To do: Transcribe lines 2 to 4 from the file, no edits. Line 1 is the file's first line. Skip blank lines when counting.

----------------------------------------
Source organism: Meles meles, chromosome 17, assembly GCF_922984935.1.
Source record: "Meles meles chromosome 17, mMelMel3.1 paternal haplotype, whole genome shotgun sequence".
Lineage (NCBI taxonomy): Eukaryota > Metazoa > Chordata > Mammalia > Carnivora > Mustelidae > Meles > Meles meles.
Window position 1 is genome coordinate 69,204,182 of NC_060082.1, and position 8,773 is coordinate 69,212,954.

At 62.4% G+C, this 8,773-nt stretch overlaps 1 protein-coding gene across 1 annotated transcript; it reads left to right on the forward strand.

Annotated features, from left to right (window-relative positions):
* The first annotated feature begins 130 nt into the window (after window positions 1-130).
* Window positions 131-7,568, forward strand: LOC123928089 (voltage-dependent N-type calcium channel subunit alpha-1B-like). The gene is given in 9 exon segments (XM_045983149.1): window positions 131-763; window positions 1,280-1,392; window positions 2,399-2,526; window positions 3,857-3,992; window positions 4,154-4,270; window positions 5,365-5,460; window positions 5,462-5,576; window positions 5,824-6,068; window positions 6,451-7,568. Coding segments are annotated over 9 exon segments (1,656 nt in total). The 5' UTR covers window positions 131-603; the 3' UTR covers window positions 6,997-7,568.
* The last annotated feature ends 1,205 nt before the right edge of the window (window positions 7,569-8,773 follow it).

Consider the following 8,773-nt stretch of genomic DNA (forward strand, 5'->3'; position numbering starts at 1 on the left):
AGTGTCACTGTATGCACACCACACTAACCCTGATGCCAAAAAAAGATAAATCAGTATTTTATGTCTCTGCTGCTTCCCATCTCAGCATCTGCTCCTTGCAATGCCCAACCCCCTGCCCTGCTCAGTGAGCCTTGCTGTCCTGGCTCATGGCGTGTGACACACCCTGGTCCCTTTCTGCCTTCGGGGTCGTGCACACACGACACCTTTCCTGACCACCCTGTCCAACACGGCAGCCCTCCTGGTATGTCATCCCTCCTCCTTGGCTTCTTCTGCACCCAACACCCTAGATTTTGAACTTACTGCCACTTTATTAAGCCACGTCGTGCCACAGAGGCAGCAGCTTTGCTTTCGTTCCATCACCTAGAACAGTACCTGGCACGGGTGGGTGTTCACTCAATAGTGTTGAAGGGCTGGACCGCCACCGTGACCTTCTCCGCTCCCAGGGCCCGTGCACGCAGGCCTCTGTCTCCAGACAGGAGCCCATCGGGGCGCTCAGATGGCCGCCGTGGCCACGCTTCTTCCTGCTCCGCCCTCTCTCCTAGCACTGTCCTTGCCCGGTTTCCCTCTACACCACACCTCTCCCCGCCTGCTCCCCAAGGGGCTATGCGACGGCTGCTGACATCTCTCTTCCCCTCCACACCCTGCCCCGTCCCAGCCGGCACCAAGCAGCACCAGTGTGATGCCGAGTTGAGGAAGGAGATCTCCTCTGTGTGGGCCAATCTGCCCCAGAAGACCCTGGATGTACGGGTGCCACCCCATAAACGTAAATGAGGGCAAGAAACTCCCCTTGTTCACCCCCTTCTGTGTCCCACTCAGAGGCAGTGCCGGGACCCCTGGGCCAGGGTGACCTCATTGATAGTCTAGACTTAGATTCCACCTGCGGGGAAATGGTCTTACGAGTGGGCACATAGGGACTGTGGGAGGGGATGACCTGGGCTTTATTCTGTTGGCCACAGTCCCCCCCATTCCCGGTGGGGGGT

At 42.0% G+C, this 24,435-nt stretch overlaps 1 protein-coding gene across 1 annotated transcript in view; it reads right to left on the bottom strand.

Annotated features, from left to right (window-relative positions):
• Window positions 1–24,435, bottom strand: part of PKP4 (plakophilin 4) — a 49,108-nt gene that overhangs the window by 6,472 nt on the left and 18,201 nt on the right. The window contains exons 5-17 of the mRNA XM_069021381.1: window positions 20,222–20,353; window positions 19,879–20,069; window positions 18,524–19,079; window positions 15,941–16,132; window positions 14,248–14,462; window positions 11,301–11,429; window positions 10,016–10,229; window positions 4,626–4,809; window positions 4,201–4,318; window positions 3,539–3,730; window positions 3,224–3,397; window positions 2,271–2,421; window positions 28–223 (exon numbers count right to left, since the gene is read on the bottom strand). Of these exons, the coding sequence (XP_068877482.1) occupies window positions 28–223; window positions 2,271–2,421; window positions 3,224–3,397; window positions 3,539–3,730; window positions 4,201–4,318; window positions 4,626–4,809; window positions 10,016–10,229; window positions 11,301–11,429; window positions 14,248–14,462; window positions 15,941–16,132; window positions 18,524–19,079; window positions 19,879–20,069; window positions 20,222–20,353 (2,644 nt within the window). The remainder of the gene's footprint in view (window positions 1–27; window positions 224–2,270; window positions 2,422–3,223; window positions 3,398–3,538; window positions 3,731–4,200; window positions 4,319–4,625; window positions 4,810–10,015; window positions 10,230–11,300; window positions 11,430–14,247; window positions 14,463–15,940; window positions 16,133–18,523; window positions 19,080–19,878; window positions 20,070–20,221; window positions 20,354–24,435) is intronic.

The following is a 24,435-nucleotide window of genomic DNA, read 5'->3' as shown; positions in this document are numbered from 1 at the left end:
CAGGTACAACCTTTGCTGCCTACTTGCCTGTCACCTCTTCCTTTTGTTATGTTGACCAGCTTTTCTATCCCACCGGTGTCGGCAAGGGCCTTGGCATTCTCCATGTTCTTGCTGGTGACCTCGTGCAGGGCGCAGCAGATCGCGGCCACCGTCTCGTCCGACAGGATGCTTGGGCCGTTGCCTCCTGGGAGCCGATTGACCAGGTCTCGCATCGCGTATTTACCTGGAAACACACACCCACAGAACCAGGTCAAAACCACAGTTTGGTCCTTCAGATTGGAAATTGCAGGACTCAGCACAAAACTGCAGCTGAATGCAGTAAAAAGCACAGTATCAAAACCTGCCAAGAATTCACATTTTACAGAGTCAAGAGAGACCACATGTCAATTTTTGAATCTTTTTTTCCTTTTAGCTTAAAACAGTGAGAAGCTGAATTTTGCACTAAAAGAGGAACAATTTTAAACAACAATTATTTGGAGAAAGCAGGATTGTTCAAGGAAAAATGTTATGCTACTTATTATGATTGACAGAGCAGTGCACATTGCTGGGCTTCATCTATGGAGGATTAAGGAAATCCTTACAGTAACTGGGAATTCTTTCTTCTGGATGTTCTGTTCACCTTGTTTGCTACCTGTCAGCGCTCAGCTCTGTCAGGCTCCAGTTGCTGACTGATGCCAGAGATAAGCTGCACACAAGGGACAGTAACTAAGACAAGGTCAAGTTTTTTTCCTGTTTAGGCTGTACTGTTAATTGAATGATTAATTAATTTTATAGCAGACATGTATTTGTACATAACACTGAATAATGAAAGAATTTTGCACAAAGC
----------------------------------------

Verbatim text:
Source record: "Meles meles chromosome 17, mMelMel3.1 paternal haplotype, whole genome shotgun sequence".
Lineage (NCBI taxonomy): Eukaryota > Metazoa > Chordata > Mammalia > Carnivora > Mustelidae > Meles > Meles meles.
Window position 1 is genome coordinate 69,204,182 of NC_060082.1, and position 8,773 is coordinate 69,212,954.